Sept. 17: former Bengals, Titans DT John Thornton
Sept. 11: Seahawks RB Leon Washington
1. CBSSports: I know you wrote a book a few years ago about kids with no fathers, but tell me about this book idea and where it came from.
Mike Gottfried: I was riding on an airplane with Mark Harris, a singer-songwriter. He lives in Mobile. We were coming back and he said, “Of all the people you know, why don’t you write a book on legacies?” I said, “Well, maybe someday.” I went back and that’s about the time (former NFL coach) Sid (Gillman) died. Bill Walsh died a little bit later, and I got to thinking that with those boys I’m working with, they’re not ever going to meet a Sid Gillman or a Bill Walsh or Pete Rose or John Wooden or Nick Saban or Bobby Bowden. I thought if I could get these people to give a little nugget of influence they got somewhere along the line, I could combine it into a book. I started calling guys and sending out questionnaires.
CBS: I know Sid died in 2003. How long did it take you to compile this?
Gottfried: It’s been about seven years. I was real fired up right way, and then I got involved in some other things, and I put it on the backburner. Probably about a year ago, I really got everything accumulated. I took everything and started compiling it.
2. CBS: Most of these coaches are successful at the highest levels of their profession. Do you think they really stop to think about their legacy?
Gottfried: I think you do at different times. You don’t go around every day thinking about it. But when I sent the letter to them and the questionnaire and told them about the boys, they took it serious. They thought, “I do want to be a part of this. I do have something to say.” It became very important to be a part of it.
CBS: How did you get involved with Team Focus?
Gottfried: My father died when I was 11. I felt the loss of a father and I kept a lot of things inside me. I didn’t have a lot of people to ask, “How do I do this?” I grew up in a small town where the people really kind of helped raise us. They would encourage me and my brothers. I knew that played a big part in getting me where I’m supposed to be.
CBS: Were a lot of the coaches you talked to in this same scenario – maybe not a father dying but having to overcome long odds to get to where they are now?
Gottfried: Many of them. Bob Griese is one that comes to mind. His dad died when he was 10. Coaches, teachers and Little League helped him, because he was struggling. I think there a lot of guys that know the importance of coaching and the importance of being a mentor in somebody’s life. They were so interested in helping and getting out the nuggets that people taught them. That was a really encouraging.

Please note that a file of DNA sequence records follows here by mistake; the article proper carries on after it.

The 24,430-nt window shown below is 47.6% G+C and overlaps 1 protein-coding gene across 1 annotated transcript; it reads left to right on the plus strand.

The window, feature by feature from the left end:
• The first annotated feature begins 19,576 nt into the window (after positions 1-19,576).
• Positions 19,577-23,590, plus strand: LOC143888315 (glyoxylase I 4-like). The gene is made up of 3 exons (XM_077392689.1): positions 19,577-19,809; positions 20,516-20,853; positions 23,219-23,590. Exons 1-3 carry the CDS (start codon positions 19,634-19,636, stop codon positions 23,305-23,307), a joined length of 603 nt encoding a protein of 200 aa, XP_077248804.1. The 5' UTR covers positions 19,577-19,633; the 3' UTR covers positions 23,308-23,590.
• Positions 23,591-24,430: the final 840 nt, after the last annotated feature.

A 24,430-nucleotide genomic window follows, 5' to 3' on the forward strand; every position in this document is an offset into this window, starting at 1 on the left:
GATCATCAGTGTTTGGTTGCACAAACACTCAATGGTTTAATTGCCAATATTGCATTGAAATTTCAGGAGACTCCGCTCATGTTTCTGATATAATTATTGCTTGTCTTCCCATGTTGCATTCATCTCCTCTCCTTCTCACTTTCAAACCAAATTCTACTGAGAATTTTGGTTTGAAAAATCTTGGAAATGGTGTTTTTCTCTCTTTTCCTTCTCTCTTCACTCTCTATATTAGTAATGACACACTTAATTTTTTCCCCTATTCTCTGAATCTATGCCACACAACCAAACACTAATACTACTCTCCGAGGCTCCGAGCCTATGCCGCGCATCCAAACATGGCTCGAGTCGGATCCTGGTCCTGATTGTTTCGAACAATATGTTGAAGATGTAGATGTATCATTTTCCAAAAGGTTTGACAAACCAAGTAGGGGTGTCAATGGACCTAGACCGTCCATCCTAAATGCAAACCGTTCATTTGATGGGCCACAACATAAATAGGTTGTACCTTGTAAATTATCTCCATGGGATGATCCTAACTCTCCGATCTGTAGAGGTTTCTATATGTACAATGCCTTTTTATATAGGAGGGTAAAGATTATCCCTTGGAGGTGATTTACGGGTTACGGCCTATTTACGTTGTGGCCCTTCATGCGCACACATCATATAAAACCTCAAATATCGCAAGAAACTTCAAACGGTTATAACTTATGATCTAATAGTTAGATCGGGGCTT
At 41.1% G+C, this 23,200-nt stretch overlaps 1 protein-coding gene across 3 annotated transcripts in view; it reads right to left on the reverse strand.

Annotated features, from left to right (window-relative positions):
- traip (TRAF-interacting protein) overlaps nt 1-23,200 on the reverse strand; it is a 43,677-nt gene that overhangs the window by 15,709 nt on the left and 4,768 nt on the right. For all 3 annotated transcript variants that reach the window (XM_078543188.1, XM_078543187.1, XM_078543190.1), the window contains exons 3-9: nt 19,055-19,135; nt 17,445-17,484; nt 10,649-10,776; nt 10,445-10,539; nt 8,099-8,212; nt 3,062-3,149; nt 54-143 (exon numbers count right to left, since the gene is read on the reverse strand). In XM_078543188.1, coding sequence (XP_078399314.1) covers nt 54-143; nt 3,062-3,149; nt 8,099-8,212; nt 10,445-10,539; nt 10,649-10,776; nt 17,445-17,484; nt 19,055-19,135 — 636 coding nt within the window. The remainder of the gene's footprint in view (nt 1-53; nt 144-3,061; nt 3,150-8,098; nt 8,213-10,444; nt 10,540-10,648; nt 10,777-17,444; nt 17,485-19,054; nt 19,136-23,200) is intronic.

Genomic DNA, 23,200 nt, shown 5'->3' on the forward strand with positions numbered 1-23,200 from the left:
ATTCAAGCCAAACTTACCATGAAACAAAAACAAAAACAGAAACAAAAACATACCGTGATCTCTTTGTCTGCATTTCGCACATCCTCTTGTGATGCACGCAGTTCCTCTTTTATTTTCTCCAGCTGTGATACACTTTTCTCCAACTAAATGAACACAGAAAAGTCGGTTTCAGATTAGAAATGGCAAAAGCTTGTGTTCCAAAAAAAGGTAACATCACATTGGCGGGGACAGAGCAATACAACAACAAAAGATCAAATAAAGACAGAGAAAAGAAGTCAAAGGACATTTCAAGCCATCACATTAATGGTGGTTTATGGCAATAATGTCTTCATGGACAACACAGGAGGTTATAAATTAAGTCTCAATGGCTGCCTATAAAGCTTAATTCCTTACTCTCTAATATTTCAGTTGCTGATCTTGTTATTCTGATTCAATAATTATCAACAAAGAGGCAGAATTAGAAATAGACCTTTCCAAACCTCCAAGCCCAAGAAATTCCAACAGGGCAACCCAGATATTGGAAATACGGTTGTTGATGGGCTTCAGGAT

3. CBS: It’s interesting you say that. I always tend to think the mentoring coaches are more those guys in high school and in college. But I remember watching the TV show Hard Knocks last year, and Marvin Lewis spent time mentoring Chad Ochocinco in the world of banking and saving money. Here’s a guy who’s grown up and in his 30s, and still, Lewis is mentoring him about life. But I guess that’s why people get into coaching when they first start out.
Gottfried: Without a doubt. So many guys I saw come to schools I was at – Murray State, Cincinnati, Kansas and Pittsburgh – I would see things in them that if you just would work with them, they really could be polished in those areas. Some of them were real shy and didn’t want to speak. We talked to them about speaking, and with some of these young boys, we put them on camera so they could see how they looked to other people. All those things you take for granted if you’ve grown up with a father. But growing up with a father who’s absent, they don’t learn it. It’s missing. If you can help them be complete, that’s coaching.
4. CBS: When you were coaching college, did you ever have the desire to go to the NFL?
Gottfried: I had some chances to go in the NFL after I got fired in Pittsburgh. I got into TV, and I wanted to go back. One year, I had a chance with the Browns, one year with the 49ers. I talked to Bill Walsh, and he talked about going back to Tampa and I talked to him about that. Then he decided not to go back. But I thought about it a lot.
5. CBS: Following the stroke you had a couple years ago, is the TV career over? Is that something you can get back into?
Gottfried: Right now what I want to do is focus on trying to raise money and reach more boys with Team Focus.
CBS: That must be satisfying experience.
Gottfried: It really is. I’ve seen guys when we statted 10 or 11 years ago and now we see so many young men, so many serving in Afghanistan and in Iraq, so many in college, working in business, and leading all kind of different lives. When you see a picture of them from 2002 and you see this little guy in the first row and you know where he’s at today, it’s pretty rewarding.